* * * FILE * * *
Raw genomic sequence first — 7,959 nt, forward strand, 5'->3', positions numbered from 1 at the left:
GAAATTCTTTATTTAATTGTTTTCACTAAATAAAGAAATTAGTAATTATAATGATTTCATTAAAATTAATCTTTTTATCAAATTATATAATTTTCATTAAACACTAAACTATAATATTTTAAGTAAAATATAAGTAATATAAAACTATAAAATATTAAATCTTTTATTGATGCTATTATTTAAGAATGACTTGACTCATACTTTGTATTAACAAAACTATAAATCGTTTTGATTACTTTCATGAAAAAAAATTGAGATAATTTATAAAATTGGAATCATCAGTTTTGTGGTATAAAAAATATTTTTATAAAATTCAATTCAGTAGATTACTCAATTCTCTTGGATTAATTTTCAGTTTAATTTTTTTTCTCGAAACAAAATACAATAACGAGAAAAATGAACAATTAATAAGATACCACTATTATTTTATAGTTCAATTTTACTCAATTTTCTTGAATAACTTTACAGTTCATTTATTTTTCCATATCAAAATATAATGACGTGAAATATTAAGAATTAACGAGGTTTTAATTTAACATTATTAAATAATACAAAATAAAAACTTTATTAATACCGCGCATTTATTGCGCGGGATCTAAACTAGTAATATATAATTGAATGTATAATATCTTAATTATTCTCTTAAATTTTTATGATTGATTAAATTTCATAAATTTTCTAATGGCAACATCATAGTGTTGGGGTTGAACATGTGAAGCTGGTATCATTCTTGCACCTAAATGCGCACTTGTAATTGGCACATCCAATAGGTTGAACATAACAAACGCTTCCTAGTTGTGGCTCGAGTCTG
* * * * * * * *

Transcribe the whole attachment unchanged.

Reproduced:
Raw genomic sequence first — 7,959 nt, forward strand, 5'->3', positions numbered from 1 at the left:
GAAATTCTTTATTTAATTGTTTTCACTAAATAAAGAAATTAGTAATTATAATGATTTCATTAAAATTAATCTTTTTATCAAATTATATAATTTTCATTAAACACTAAACTATAATATTTTAAGTAAAATATAAGTAATATAAAACTATAAAATATTAAATCTTTTATTGATGCTATTATTTAAGAATGACTTGACTCATACTTTGTATTAACAAAACTATAAATCGTTTTGATTACTTTCATGAAAAAAAATTGAGATAATTTATAAAATTGGAATCATCAGTTTTGTGGTATAAAAAATATTTTTATAAAATTCAATTCAGTAGATTACTCAATTCTCTTGGATTAATTTTCAGTTTAATTTTTTTTCTCGAAACAAAATACAATAACGAGAAAAATGAACAATTAATAAGATACCACTATTATTTTATAGTTCAATTTTACTCAATTTTCTTGAATAACTTTACAGTTCATTTATTTTTCCATATCAAAATATAATGACGTGAAATATTAAGAATTAACGAGGTTTTAATTTAACATTATTAAATAATACAAAATAAAAACTTTATTAATACCGCGCATTTATTGCGCGGGATCTAAACTAGTAATATATAATTGAATGTATAATATCTTAATTATTCTCTTAAATTTTTATGATTGATTAAATTTCATAAATTTTCTAATGGCAACATCATAGTGTTGGGGTTGAACATGTGAAGCTGGTATCATTCTTGCACCTAAATGCGCACTTGTAATTGGCACATCCAATAGGTTGAACATAACAAACGCTTCCTAGTTGTGGCTCGAGTCTG